FROM Ayana Jamieson
Octavia Butler shook up the science fiction world For years, Octavia Butler was the only African American making a living on science fiction writing, and she was among the few women in the genre. The Pasadena native wrote more than a dozen novels before her death a decade ago. Now she’s the subject of a year-long celebration by the nonprofit Clockshop.
Why is Trump so behind on filling staff jobs, establishing concrete policies? Yesterday Donald Trump signed a “decision memo” to revamp the air traffic control system. But there was little legislative detail in the plan. There’s not much to other splashy announcements from the White House, including tax cuts and the arms deal with Saudi Arabia. And hundreds of positions are unfilled in federal agencies.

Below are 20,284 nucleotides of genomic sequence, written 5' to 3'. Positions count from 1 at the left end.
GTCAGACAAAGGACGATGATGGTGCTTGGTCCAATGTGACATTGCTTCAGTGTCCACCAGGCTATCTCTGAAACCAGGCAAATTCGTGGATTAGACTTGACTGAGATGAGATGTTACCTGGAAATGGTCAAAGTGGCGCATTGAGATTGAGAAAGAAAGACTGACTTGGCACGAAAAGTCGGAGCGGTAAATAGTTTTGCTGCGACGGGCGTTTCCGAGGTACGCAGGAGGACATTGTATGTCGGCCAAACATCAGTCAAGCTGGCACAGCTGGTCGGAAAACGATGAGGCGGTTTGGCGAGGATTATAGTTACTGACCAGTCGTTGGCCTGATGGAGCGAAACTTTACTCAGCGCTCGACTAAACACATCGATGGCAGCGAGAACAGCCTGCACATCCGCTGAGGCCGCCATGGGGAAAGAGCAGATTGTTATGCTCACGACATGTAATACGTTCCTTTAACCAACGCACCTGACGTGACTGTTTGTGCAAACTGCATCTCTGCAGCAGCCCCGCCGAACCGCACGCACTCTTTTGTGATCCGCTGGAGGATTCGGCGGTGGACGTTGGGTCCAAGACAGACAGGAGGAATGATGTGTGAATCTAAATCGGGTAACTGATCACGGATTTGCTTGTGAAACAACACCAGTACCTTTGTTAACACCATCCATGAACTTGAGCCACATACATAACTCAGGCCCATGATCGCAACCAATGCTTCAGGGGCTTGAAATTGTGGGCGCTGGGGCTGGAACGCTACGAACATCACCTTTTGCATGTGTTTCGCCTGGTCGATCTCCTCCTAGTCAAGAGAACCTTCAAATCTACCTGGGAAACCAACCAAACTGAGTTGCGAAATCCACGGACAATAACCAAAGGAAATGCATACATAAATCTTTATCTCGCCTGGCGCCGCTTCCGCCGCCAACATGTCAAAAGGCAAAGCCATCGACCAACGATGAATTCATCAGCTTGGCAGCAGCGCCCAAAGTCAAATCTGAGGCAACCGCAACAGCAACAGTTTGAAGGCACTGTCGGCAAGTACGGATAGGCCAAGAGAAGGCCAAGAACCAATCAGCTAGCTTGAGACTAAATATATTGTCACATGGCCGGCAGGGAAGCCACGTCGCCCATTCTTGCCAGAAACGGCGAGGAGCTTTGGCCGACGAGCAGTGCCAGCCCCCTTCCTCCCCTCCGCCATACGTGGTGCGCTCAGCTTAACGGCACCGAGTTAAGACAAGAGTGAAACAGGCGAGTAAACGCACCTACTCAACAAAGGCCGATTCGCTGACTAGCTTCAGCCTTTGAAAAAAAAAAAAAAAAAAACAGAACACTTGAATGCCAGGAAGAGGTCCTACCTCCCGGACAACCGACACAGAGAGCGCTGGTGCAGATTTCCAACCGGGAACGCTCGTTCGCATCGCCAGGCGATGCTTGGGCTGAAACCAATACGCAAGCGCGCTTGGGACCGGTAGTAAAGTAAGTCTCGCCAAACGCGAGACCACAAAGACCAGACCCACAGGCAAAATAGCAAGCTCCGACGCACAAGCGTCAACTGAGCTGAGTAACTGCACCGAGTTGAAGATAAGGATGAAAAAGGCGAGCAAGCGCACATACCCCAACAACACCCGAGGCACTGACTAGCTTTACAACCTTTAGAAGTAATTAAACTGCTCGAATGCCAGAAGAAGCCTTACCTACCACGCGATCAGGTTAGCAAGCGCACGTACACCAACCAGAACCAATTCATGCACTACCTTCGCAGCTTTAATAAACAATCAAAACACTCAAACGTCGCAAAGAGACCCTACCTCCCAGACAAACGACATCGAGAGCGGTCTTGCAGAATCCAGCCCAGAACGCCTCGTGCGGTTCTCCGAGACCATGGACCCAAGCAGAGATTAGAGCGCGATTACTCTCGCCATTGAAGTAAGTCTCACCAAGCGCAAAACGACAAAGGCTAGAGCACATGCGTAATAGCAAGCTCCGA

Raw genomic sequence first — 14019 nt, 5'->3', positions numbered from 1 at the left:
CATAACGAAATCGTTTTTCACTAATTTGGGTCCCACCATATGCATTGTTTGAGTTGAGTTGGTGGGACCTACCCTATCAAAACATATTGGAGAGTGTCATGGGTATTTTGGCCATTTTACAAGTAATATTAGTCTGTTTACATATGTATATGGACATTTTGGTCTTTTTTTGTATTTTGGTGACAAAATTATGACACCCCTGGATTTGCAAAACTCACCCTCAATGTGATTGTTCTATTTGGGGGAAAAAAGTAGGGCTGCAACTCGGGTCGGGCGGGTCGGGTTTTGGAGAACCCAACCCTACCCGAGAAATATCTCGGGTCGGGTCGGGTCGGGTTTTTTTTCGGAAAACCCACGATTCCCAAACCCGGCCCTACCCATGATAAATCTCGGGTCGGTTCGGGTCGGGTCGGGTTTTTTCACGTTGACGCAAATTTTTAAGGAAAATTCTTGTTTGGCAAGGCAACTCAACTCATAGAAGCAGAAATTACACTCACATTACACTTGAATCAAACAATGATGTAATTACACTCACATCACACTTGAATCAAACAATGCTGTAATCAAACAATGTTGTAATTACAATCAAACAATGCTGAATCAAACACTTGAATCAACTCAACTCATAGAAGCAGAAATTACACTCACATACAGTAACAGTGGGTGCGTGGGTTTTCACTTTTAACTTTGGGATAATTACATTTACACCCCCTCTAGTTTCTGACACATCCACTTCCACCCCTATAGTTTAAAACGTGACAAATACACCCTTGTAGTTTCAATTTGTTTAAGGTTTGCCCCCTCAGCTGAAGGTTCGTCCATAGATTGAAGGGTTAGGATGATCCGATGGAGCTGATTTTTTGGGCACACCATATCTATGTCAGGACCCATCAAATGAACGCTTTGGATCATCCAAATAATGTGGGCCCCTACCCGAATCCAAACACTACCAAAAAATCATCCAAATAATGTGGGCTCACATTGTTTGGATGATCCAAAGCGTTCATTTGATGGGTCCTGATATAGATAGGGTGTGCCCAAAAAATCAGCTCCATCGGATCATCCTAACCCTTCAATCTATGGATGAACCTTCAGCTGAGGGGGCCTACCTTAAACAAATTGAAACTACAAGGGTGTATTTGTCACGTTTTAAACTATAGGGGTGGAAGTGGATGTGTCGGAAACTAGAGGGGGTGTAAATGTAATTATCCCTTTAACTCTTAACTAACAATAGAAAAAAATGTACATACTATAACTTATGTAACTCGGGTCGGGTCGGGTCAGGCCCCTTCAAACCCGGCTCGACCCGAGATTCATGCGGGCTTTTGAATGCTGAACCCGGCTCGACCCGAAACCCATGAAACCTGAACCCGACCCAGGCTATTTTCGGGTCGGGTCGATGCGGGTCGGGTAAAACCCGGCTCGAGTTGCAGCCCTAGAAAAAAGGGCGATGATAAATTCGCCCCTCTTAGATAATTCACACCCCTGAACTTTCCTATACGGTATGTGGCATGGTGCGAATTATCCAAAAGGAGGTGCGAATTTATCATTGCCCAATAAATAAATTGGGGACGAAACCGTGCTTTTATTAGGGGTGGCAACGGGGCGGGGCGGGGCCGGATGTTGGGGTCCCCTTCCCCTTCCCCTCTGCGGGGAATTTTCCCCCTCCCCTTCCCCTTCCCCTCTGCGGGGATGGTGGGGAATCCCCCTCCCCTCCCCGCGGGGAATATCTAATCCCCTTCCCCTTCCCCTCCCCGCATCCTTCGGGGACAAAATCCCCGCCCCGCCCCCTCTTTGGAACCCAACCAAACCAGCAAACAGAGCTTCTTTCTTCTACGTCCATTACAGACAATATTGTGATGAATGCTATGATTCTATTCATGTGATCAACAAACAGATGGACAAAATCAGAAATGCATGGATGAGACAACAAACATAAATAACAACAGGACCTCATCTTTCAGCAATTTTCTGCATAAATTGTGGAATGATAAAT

Morgan Parker: There Are More Beautiful Things than Beyoncé Morgan Parker says that the poems in her book There Are Things More Beautiful than Beyonce take a stand against the clichés of the dominant culture.
Accusations of lying fly between James Comey and White House During his testimony Thursday, former FBI Director James Comey accused President Trump and other White House officials of lying when they said the FBI was in disarray and its staff had lost confidence in him. President Trump’s lawyer said Comey was wrong -- that the president never asked for his loyalty, and never asked him to back off the investigation into former NSA director Michael Flynn.
Farewell LA freeways, Peter Shire is back Angelenos don't want more freeways but we seem not to want mass transit either. Metro has killed the 710 freeway extension, and bus and train ridership is down across the region. What's the future of getting around in LA? And, Peter Shire is having a comeback. What attracts a new generation to his playful ceramics and furniture?